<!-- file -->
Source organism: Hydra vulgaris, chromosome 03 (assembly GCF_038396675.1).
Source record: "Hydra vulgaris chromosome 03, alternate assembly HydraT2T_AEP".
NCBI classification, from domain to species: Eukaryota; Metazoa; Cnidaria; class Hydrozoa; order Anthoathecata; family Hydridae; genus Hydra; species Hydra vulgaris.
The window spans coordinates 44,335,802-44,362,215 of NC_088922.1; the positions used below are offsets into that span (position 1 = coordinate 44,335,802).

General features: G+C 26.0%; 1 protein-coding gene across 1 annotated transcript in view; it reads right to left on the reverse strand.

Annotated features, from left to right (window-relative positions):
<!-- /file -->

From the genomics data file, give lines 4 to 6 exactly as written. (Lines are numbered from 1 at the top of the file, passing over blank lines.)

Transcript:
The window spans coordinates 44,335,802-44,362,215 of NC_088922.1; the positions used below are offsets into that span (position 1 = coordinate 44,335,802).

General features: G+C 26.0%; 1 protein-coding gene across 1 annotated transcript in view; it reads right to left on the reverse strand.

Annotated features, from left to right (window-relative positions):